Arizona: More than great golf
Arizona is a favourite destination for snowbirds and tourists alike – and why not? Sunshine all year round and fantastic scenery invite exploration beyond the golf courses. Here are five sights – other than the Grand Canyon, of course – you won’t want to miss.
This is the heart of the American West – at least, according to Hollywood. Located in a Navaho reserve on the border of Arizona and Utah, Monument Valley contains the spectacular red buttes and mesas, seemingly endless desert, and arching sky that has become so iconic visitors may find it familiar.
There’s only one road to the Monument Valley Navajo Tribal Park – US 163, linking Kayenta, AZ with US 181 in Utah. This long empty road leads across flat desert towards the 1,000 foot high red cliffs on the horizon. At the park’s visitor centre tourists can photograph three of the valley’s peaks – East and West Mitten Buttes, and Merrick Butte. To visit the park’s Valley Drive you will need a vehicle suitable for off-road travel, or to hire a guide with one. (Horseback tours are also popular.) Travelling deeper into the park allows th visitor to experience cave and cliff dwellings, natural arches, and petroglyphs.
More information: http://www.navajonationparks.org/htm/monumentvalley.htm
San Xavier del Bac
Located in Tuscon, the San Xavier Del Bac Mission is considered one of the finest examples of mission architecture in the United States. Constructed from 1783-1797, it is a blend of Moorish, Byzantine and late Mexican Renaissance architecture, framed by the earth tones of local hills and dusky backdrop of far-off mountains. It continues to be run by the Franciscans.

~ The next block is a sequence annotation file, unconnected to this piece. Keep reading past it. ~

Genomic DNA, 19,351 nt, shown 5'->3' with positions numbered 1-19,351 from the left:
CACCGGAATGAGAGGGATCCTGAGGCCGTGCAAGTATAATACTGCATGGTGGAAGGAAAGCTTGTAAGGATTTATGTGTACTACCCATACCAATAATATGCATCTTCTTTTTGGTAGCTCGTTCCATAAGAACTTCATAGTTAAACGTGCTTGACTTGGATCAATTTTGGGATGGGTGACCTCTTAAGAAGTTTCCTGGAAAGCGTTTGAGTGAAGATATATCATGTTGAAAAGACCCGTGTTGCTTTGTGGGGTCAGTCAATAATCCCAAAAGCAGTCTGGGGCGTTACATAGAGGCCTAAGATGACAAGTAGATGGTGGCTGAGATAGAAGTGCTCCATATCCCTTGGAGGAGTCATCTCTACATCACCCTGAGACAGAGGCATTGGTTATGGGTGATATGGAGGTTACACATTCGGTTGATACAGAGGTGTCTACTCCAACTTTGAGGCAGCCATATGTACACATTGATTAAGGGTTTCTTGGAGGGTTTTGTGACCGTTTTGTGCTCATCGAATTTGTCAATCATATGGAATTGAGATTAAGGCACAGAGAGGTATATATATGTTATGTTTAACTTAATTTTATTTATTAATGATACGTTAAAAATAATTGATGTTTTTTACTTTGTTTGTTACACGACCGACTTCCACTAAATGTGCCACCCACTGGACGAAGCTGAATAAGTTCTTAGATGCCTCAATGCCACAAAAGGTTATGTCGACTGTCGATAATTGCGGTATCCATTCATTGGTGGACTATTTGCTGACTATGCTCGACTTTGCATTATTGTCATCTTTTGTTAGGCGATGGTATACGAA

Tuscon itself is also worth a look: the New York Times called it “Santa Fe without the cuteness factor” in a 2005 article. Tuscon attractions include the Arizona State Museum and Flandrau Science Center at the University of Arizona, and the Pima Air and Space Museum.
Montezuma Castle Monument
Prehistoric Sinagua Indians lived in this five-level, 20 room cliff dwelling over 600 years ago. One of the best preserved in North America, its impressive lines carved about 70 feet above the ground. Visitors are not allowed to climb up to the ruins, but there is a trail leading past it from the visitor centre and the view is impressive.
Petrified Forest National Park
Celebrating 100 years as a protected area (in 2006), this national park is truly a combination of beauty to be appreciated, and natural wonder for the scientific mind. It features one of the world’s largest concentrations of colour-filled petrified wood, as well as archeological sites and a wide variety of fossils.
The overlooks along the rim provide views of portions of the Painted Desert at the north end of the park, while the south end of the park contains the Rainbow Forest, where visitors can explore trees preserved as stone. There’s also the Painted Desert Inn.
More information: http://www.nps.gov/pefo/
And for a change of pace, visit a truly tourist-oriented attraction – as well as a city of legend. Tombstone personifies the Wild West with legends such as the gunfight at the O.K. Corral. The town today is built largely around tourism and offers buildings still intact from the era, shows, shopping, and old-fashioned saloons. The town also boasts a unique rose tree that is 120 years old and covers an 8,000 square foot arbour.
More information: http://www.cityoftombstone.com/